Posts Tagged ‘paradox’

Preserving the Union

October 31, 2018
ehrenamt-fachdozent-pixabay Pixabay, Fachtdozent

There are conversations that are not happening. So many of them that I don’t know where to start. These need to be long and thoughtful conversations where there is goal of understanding one another. These cannot social media bytes or monologues aimed at criticizing, but they should be conversations that are intended to preserve a union. In fact, in regards to preserving our Union, there are strategies for dealing with our current conflicts (ex: https://ctb.ku.edu/en/table-of-contents/implement/provide-information-enhance-skills/conflict-resolution/main or https://medium.com/@dbhurley/conflict-resolution-in-a-community-1fc1f1150296 ) it would also be appropriate to use fair-fighting rules already established for married couples (http://www.foryourmarriage.org/25-ways-to-fight-fair/ ). These kind of conversations are particularly important at a time when we have conflicts even on what it truth.

In our national conversations, we all see some things that we think need changing. In our impulse to make those changes we currently are gravitating towards legal solutions. The reason we are inclined to reach for legal solutions is that there has been a loss of trust. The problem with trying to mandate change with legal solutions is that mandates by themselves do not change culture as seen in the past by alcohol prohibition or in current times by forced desegregation. Laws by themselves do not change hearts or create new cultures. Change comes by the long hard work of changing community values. It has taken decades of challenging the value of smoking tobacco, replacing the value of smoking with the value of health, to reduce the popularity of smoking.

The situation we face is that within our country, we have multiple communities with different cultural values. Over time we have seen the isolation of those communities from one another which has brought us to this moment of conflict. Because the isolation has bred lack of trust, the impetus has been to enforce values through legislation rather than by building community. The problem is, if we simply try to force everyone to conform to our values by legislation without having the right conversations beforehand, we end up losing more trust and only build resentment, making any further changes even more difficult.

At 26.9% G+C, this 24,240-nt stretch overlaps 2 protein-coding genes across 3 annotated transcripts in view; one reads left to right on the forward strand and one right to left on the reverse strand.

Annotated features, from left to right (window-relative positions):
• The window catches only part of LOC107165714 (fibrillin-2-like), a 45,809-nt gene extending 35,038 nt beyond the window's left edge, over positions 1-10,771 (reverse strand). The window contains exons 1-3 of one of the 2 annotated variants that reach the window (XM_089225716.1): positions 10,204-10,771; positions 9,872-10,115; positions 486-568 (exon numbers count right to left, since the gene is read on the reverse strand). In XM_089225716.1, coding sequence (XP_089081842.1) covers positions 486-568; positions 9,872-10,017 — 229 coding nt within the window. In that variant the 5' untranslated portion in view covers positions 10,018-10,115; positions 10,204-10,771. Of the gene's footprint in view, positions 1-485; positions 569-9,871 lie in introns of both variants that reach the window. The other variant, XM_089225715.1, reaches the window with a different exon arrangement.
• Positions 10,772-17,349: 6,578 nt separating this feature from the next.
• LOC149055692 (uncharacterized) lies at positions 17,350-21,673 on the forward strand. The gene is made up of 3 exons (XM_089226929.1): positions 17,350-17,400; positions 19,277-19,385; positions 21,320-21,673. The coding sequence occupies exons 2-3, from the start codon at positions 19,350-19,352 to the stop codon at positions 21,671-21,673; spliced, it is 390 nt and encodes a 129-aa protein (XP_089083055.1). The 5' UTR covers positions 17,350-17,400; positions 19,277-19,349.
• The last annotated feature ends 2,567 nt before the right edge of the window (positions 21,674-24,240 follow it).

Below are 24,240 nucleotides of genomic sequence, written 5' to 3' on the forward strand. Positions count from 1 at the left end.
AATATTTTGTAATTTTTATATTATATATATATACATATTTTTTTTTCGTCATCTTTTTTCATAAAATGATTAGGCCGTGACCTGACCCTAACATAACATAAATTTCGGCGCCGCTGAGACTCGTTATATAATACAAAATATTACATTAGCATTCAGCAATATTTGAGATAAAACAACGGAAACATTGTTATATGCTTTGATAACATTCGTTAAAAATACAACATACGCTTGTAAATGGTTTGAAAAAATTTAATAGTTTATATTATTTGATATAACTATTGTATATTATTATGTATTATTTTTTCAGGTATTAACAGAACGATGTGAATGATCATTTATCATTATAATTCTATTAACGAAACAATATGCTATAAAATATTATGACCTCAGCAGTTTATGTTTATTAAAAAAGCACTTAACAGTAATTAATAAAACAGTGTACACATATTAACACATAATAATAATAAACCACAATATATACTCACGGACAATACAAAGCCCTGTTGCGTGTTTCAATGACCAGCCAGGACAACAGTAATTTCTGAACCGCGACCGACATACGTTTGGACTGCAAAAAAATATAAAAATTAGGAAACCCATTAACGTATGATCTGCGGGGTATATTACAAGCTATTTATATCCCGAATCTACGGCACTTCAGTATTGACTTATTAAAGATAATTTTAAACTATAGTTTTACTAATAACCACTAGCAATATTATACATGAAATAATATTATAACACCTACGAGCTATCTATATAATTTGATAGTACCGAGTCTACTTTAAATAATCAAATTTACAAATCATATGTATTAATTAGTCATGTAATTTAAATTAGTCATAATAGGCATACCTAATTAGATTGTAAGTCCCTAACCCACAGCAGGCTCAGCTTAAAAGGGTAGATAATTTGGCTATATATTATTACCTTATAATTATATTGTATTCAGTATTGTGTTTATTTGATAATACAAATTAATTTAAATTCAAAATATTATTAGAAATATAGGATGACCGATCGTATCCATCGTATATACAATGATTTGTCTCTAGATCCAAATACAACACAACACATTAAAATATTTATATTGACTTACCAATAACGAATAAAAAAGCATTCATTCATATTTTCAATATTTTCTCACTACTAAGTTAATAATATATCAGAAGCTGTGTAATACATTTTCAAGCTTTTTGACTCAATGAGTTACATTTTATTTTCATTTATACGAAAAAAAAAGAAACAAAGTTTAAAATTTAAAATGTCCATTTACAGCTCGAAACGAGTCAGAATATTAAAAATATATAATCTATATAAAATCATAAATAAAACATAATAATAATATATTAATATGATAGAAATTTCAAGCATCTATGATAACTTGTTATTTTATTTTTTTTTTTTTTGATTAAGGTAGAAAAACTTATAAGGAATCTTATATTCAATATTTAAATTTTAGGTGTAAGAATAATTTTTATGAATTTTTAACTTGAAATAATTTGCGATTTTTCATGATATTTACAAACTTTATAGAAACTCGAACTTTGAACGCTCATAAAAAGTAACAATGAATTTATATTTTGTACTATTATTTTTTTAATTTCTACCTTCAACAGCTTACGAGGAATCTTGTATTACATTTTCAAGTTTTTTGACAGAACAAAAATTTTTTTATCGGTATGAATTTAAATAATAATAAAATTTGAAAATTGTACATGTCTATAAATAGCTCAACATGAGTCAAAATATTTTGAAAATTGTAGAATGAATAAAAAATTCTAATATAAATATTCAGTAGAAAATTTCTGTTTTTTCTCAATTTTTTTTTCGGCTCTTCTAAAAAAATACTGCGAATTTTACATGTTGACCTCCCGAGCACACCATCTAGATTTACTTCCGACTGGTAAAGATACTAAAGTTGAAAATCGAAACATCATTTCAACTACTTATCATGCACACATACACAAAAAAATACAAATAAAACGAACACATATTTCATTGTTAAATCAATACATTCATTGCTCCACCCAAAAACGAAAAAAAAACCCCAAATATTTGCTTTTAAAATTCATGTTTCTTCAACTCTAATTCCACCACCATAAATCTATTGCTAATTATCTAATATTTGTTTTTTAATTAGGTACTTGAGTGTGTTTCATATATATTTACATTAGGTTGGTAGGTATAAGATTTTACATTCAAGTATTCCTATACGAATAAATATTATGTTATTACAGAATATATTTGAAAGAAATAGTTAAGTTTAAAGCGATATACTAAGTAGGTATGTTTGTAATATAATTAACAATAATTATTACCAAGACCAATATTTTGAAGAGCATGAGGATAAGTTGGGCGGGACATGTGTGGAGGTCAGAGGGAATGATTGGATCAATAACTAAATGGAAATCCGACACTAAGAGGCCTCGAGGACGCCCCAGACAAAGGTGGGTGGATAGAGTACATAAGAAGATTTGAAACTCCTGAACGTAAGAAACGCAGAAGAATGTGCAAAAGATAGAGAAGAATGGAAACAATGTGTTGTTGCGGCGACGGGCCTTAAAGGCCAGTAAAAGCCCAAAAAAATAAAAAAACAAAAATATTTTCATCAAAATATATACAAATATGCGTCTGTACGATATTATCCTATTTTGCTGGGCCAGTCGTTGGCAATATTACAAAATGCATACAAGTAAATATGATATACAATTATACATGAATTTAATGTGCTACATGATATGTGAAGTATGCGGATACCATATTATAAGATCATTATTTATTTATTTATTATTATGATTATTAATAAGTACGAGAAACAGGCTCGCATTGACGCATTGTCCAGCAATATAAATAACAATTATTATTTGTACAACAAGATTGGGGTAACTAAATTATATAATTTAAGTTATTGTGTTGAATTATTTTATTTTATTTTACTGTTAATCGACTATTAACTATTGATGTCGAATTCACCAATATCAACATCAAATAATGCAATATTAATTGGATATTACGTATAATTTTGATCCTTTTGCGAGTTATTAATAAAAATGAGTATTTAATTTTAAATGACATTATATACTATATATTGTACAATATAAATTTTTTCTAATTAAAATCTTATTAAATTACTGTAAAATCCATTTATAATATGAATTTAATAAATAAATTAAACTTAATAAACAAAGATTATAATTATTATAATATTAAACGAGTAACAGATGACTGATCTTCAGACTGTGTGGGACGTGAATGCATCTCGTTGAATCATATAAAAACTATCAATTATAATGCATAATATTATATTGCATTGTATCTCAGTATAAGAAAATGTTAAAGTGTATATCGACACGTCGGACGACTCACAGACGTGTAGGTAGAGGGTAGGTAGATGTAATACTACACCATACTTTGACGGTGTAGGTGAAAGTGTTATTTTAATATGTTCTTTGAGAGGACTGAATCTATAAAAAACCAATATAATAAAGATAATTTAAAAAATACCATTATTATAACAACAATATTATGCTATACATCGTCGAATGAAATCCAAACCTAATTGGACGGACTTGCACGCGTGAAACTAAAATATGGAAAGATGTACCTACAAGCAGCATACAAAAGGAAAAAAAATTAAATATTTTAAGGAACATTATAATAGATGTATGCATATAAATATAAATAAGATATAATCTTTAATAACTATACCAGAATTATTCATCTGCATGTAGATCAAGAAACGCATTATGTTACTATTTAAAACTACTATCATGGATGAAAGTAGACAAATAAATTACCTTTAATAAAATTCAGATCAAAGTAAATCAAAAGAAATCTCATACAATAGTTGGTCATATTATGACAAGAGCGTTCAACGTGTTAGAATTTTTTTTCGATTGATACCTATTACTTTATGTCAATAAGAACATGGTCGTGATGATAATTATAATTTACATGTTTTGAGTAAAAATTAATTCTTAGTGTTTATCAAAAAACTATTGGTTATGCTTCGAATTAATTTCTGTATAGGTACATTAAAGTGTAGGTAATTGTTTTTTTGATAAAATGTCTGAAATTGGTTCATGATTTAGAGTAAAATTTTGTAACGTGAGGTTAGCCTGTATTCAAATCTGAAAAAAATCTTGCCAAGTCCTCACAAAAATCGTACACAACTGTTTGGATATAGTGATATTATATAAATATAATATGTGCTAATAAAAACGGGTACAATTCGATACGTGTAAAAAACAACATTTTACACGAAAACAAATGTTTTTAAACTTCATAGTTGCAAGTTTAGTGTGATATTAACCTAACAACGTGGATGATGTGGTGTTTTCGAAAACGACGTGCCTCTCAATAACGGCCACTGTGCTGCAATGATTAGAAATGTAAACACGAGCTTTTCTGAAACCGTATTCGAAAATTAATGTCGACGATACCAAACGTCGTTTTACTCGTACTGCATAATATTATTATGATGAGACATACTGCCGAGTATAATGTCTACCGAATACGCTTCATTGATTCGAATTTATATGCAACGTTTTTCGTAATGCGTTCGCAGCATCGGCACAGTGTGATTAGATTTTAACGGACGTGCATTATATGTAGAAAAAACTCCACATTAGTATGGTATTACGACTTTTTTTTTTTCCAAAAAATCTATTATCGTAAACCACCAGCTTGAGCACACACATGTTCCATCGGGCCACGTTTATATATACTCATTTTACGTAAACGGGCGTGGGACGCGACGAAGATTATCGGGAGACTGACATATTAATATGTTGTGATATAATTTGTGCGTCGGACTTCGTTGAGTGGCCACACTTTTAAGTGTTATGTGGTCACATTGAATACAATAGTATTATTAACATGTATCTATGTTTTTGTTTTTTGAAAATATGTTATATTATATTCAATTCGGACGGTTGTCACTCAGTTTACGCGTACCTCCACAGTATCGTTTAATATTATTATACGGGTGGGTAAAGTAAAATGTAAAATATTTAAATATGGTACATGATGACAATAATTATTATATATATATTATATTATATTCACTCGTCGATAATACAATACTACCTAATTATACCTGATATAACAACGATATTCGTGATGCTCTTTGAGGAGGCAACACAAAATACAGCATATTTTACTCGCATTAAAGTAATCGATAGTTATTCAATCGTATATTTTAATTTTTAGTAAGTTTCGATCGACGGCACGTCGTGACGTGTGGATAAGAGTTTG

There is a place for laws as they can create a minimal framework for society to exist and, within some limits, to flourish. However, laws do not make a caring, committed community, laws do not encourage kindness and thoughtfulness, laws cannot create love. That said, our constitution helps create the framework for our society, but it does not create the values held by the members of our Union. The constitution can create the context for our conversations. but it cannot create those conversations. The constitution can provide the basis for our communities, but it cannot build those communities.

Our technologies provide a similar conundrum. Our technological developments have exponentially provided means for communicating with each other anywhere in the world, allowing us the opportunity to build community by communicating with many different people and learning many different things. But the same technology has also allowed us to isolate ourselves: 1) We can isolate ourselves into affinity groups, hearing only what we want to hear, not dealing with what makes us uncomfortable, self-limiting our ability to gain wisdom by only listening to only people who think like we do. 2) We can isolate ourselves from face-to-face contact, losing our sensitivity to a more robust human contact which makes us susceptible to violating others by disregarding their humanity and anonymously attacking them.